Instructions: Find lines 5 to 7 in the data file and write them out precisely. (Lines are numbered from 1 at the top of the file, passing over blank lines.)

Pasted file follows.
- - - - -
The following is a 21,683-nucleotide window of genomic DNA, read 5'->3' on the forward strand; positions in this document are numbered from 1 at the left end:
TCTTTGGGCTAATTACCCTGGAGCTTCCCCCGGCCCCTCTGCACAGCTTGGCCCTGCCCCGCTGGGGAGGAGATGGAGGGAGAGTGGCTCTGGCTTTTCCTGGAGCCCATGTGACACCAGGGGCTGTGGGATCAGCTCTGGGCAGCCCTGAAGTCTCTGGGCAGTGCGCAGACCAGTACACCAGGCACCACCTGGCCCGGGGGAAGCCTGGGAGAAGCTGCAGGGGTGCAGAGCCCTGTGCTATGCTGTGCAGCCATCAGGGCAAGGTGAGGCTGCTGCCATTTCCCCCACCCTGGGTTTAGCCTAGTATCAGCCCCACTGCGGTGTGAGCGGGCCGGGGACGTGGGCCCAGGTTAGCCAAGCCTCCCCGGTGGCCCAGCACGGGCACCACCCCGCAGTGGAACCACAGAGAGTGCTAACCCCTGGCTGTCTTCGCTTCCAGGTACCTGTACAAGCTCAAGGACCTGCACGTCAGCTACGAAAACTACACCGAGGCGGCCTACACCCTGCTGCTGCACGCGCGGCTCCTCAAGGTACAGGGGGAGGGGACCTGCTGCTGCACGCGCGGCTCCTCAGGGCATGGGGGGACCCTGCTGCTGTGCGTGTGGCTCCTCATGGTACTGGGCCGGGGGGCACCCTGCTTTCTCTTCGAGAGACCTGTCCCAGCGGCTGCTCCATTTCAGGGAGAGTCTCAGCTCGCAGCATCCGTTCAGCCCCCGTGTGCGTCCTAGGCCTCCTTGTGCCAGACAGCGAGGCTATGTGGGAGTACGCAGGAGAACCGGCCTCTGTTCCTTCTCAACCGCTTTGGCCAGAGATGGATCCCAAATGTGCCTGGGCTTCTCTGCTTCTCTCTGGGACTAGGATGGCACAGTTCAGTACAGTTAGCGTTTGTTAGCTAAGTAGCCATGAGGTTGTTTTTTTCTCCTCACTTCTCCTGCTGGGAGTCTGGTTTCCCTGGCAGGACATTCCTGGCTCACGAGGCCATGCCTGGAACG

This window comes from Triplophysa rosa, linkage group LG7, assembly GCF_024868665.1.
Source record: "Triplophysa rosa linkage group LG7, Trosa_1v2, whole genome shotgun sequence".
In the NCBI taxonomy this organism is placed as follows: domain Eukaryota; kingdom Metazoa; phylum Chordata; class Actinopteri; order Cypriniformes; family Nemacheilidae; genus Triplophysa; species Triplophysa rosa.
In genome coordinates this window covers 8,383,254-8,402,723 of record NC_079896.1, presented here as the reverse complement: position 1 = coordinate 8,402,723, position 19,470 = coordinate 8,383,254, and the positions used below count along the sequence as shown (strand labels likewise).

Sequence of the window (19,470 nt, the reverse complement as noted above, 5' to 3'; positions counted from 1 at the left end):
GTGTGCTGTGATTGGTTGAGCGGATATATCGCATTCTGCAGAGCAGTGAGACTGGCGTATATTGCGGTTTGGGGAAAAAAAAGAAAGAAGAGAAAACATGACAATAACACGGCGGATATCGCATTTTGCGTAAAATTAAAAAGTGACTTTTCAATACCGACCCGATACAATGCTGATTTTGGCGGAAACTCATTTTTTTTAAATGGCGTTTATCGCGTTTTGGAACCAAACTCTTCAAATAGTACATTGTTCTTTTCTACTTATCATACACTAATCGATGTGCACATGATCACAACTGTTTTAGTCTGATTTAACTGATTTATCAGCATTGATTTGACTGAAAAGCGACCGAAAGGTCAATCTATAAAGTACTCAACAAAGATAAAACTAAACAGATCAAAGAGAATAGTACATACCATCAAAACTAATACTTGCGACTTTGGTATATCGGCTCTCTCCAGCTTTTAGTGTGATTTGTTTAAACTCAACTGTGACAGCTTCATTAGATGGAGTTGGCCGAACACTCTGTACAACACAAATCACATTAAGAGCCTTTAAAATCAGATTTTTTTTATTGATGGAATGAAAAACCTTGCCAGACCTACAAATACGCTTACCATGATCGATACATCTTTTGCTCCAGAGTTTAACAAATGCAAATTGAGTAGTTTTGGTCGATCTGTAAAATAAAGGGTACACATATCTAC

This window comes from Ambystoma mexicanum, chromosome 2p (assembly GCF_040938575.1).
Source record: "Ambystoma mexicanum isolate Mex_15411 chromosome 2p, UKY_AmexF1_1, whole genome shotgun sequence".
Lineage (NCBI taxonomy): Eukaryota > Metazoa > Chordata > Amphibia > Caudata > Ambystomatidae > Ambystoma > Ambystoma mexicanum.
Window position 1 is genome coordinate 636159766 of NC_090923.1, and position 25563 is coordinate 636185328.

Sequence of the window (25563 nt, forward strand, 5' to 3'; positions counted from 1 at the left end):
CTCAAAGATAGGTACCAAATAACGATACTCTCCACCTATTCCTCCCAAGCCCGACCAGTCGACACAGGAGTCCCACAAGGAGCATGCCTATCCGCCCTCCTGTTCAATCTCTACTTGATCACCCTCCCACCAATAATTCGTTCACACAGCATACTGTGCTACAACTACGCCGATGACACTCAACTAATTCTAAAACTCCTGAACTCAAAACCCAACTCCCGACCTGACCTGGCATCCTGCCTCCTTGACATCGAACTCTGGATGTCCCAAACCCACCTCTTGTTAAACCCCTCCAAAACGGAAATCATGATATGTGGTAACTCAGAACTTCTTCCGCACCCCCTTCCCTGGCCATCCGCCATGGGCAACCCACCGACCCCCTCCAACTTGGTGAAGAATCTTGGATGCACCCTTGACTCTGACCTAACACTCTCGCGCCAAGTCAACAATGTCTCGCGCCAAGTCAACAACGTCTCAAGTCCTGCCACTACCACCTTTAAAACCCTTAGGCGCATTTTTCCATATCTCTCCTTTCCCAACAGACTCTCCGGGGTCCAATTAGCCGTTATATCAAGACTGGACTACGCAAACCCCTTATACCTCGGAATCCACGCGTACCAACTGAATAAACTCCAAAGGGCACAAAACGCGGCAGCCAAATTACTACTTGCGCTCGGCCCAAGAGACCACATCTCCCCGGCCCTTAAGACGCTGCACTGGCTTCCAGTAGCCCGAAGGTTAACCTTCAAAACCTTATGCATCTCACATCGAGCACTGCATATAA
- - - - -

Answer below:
In the NCBI taxonomy this organism is placed as follows: domain Eukaryota; kingdom Metazoa; phylum Chordata; class Actinopteri; order Cypriniformes; family Nemacheilidae; genus Triplophysa; species Triplophysa rosa.
In genome coordinates this window covers 8,383,254-8,402,723 of record NC_079896.1, presented here as the reverse complement: position 1 = coordinate 8,402,723, position 19,470 = coordinate 8,383,254, and the positions used below count along the sequence as shown (strand labels likewise).

Sequence of the window (19,470 nt, the reverse complement as noted above, 5' to 3'; positions counted from 1 at the left end):